1. Though I liked the basic events that happened to Batwing, the dialogue was very clunky at times. It often involved way too much exposition as if Palmiotti and Gray thought that since they were new to the series, they had to explain everything that had happened in the last eighteen issues for the benefit of others. At some points, it felt like David was about to say, “I am angry at you Dawn, the mercenary antihero that was once my childhood friend who recently broke out a bad guy from prison and appears to be morally neutral.” Spelling out the plot might have been an intentional move so that any new readers that jumped on the series would not become confused, but in that respect, I think they should have just let Fabian Nicieza finish this arc. It would have worked just as well, and it would have had the same tone in terms of dialogue.
2. Batwing's head butt of Dawn looked really brutal. I rather enjoyed it.
3. You've got to love seeing a sociopath in pain, but once again, how many gadgets does David have in that costume? I guess we can add jumper cables to the inventory.
4. I guess we are just overlooking the fact that David probably would have killed dozens of people by blowing of Sky-Pirate's ship. I don't really have a problem with killing murderers myself, but I think Bruce would have had words. I'm assuming we are supposed to believe only the ship was destroyed and the crew survived, but that is so improbable.
Spoilers Until Conclusion
5. Matu's death was moving, but not nearly as much as I would have liked. After reading the scene over and over again, I don't think there is anything wrong with it. Instead, I think the lack of emotional resonance for me is that I never really felt I knew the character that well. He seemed like a nice enough guy, but most of his conversations with David seemed to reveal little about him as a person. It simply made it difficult to care deeply about him.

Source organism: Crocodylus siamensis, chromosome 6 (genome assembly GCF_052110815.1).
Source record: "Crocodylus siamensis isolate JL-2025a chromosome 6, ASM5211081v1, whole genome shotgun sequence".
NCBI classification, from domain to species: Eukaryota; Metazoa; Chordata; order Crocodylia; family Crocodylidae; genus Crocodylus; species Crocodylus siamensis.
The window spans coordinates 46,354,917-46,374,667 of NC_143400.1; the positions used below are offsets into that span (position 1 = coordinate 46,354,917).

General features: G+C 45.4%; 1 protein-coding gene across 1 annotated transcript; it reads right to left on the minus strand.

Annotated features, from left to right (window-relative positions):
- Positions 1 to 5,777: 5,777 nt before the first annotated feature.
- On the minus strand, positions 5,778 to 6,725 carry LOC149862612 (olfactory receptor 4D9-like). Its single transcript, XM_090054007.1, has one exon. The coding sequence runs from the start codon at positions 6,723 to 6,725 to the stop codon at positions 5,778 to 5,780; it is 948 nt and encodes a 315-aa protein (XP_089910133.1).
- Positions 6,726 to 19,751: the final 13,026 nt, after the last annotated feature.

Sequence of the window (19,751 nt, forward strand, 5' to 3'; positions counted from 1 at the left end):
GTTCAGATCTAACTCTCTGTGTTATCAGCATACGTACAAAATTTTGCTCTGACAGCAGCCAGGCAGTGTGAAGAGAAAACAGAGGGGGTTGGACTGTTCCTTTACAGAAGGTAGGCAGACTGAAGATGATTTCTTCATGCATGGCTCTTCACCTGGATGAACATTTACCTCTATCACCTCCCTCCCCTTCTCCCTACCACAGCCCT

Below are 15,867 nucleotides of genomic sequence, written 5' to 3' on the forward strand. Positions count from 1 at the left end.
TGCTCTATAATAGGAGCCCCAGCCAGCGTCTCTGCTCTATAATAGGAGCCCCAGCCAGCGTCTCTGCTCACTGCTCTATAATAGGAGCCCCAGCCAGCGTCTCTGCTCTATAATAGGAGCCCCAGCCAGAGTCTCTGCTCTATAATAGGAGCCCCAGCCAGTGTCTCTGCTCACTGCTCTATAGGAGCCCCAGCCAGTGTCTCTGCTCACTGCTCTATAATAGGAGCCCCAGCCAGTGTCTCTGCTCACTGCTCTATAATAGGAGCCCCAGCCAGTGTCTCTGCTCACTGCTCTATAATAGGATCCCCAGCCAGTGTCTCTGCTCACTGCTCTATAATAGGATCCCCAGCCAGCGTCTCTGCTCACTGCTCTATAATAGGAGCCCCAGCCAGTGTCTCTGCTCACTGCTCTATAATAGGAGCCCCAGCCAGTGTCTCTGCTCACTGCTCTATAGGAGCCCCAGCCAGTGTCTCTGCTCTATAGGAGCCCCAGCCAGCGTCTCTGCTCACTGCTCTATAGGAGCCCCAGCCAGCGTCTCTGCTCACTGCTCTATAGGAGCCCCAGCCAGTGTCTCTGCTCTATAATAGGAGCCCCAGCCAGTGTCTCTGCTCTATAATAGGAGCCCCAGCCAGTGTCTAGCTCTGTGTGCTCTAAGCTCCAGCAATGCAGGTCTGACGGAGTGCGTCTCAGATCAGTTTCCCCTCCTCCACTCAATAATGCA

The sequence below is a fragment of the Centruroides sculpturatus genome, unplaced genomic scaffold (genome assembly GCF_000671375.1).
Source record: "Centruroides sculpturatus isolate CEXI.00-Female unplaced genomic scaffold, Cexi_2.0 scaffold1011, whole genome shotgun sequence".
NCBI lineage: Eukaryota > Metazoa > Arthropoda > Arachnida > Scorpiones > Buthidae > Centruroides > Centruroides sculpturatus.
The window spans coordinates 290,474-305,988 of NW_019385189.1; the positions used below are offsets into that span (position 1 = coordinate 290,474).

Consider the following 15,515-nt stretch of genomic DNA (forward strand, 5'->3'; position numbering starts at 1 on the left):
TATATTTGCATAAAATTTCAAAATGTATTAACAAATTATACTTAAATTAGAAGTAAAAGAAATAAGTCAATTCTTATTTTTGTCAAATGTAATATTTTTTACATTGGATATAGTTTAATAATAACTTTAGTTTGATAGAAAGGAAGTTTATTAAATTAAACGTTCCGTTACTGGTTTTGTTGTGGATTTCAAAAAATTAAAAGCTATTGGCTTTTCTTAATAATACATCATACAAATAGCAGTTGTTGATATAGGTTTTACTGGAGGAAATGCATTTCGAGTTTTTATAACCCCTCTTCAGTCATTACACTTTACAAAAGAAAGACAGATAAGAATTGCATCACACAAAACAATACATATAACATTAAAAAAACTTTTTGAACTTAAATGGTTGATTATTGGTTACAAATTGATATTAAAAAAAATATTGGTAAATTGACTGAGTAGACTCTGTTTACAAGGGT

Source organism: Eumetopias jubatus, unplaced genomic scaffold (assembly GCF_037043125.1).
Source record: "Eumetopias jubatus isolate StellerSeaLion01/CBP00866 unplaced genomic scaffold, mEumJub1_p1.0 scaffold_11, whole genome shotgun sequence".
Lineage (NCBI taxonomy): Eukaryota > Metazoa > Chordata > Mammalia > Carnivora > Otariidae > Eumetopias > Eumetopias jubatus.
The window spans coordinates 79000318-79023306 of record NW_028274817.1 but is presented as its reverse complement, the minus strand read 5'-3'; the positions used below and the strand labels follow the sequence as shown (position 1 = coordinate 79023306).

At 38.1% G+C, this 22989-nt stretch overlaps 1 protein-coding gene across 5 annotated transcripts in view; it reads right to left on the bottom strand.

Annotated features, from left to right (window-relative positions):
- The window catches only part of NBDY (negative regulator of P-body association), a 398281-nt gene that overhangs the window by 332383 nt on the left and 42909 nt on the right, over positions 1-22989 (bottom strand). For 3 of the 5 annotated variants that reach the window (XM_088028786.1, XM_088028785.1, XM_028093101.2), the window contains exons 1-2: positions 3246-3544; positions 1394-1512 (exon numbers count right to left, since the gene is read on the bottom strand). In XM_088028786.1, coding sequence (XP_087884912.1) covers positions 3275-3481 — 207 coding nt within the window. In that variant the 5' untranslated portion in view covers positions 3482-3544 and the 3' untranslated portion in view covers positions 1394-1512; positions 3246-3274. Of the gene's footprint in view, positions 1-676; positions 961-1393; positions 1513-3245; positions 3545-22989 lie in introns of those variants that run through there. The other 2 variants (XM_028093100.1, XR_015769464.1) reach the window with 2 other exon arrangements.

6. Batman's interaction with Alfred in the cave was a bit comical. He loses one Batwing and immediately feels he must replace him? What's up with that? It's almost like, “Gee, we have this brand new costume. I guess I need a new partner.” The fact that the new guy is also black is kind of funny as well. Is this the official black guy costume? As soon as one black guy leaves the organization, Batman immediately has to replace him with another black guy wearing the exact same costume with the same codename? Is the Justice League giving Batman some sort of quota for ethnicity? I have no point on this. I just thought it was funny. It kind of exposes that this is a comic book because an extra costume should not in any way prompt Bruce to find a new recruit.
7. Luke Fox seems like a promising character. I like the idea of a more upbeat member of the Bat Family which is what the writers have promised. He seems like he has the skills on the physical and technical end, and he will indeed fit the bill for getting Batwing more attached to the rest of the Family. I'm not sure I like the idea, however, of Luke being at odds with his father because it is a formula we have seen so many times previously. Can't any heroes have a good relationship with their living parents?
It was a pretty good end for David Zavimbe. There was some stiff dialogue, and it felt just a smidge rushed, but I liked how it resolved most of the conflicts while leaving enough doors open to keep some mystery about his future. As for the new Batwing, I very much look forward to seeing how he is developed.